With this in mind, you'll first need to determine if your current car lease has any equity. The residual value is also the amount you can buy the car for at the end of the lease, so you're looking to see if the car's current value is higher than the residual value. Since you usually have the right to buy the car at the end of the lease term for that residual value, you can profit from a lease company's inaccurate lower estimate. If, on the other hand, the car is worth less than the residual amount, you can turn the car in without incurring any extra expense.
What finance companies allow a lease buyout?
This strategy isn't quite available to everyone. A number of automotive finance arms do not allow a third-party buyout of the leased vehicle. And the list has grown in recent years, as dealerships that often relied on lease returns to stock their used car inventory now find themselves in serious need of cars to fill their lots and showrooms. Brands including Acura, BMW, Honda and General Motors changed their rules in 2021 to ban the sale of leased vehicles to third-party buyers. In other words, you could get your vehicle appraised on Edmunds to get an independent quote on its value, but you would not be able to redeem the offer at one of our participating dealerships. In this scenario, the remaining options would be to take your vehicle to any dealership of the same brand and get an offer for it, or else purchase it from the lease company directly. See steps two and three for more information.
We try to keep this list up to date, but rules are constantly changing. Please double check with your leasing company to know what your options are. Note that in some of the restricted cases below (e.g., Audi and Volkswagen), a third-party buyout may be allowed if the buyer is a dealership, not an individual. So be sure to read the fine print to be fully clear on your options.
Auto finance companies that have partial or complete restrictions on third-party off-lease buyouts:
Auto finance companies that have no significant restrictions on third-party off-lease buyouts:
Chrysler Capital (including Chrysler, Dodge, Ram, Jeep and Fiat vehicles)
Mitsubishi Motors Credit of America
Toyota Financial Services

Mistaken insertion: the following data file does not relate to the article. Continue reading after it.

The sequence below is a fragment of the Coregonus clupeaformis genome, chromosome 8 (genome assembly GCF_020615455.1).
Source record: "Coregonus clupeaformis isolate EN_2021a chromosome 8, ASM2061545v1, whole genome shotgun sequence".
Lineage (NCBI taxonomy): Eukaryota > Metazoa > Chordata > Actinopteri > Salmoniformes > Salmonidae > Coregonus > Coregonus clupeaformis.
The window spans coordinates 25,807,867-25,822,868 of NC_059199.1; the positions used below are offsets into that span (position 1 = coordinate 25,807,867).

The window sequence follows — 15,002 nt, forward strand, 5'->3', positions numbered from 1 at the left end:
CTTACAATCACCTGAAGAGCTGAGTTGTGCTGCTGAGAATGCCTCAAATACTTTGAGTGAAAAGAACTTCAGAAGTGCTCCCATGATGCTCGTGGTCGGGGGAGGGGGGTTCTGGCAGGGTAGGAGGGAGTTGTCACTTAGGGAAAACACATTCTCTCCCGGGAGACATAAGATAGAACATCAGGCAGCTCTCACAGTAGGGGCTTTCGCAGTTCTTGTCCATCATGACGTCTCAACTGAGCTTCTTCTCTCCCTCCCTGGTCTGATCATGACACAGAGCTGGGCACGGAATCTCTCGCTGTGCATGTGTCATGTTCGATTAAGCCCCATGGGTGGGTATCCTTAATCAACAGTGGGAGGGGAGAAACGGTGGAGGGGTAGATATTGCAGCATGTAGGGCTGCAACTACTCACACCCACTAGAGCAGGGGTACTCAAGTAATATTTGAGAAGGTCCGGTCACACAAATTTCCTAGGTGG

Do I have equity in my lease?
If you want to make use of possible equity, your first stop should be Edmunds' car appraisal page. There, you can get the trade-in and private-party values of the car. We'll also give you the option to receive an instant offer on your vehicle, which gives you a solid price to have as a point of comparison.
Next, find the residual value in your lease contract. Subtract the residual value from the trade-in value and this is the approximate equity you might have. Knowing the current market value of your leased car and showing the dealership you've done your research on pricing will strengthen your negotiating position.
If your car is a year or more away from the end of the lease term and you want to check for current equity, call your leasing company and ask for a buyout price. Subtract the buyout price from the current market value of the car to see if you have equity.
3 ways to turn equity into cash
If you have equity in your leased car, here's how to turn it into cash. Keep in mind, though, that these strategies may not apply to everyone:
1. Sell your leased car and get a check. The fastest way to sell your leased car is to get an Edmunds instant offer, which is good for seven days and is redeemable at participating car dealerships. Just enter a few details about your vehicle and soon you'll have a price for your vehicle that can be paid out that same day. Not all leased vehicles have equity, of course. But as your lease return date draws near, keep an eye on its market value.
The used car superstore CarMax is another place where you can go to get equity from a leased vehicle. In most cases, you can sell your leased vehicle to CarMax in almost the same way as any other financed car, according to the company. It will appraise the car or truck, then contact the leasing company for a payoff quote and process any equity you might have.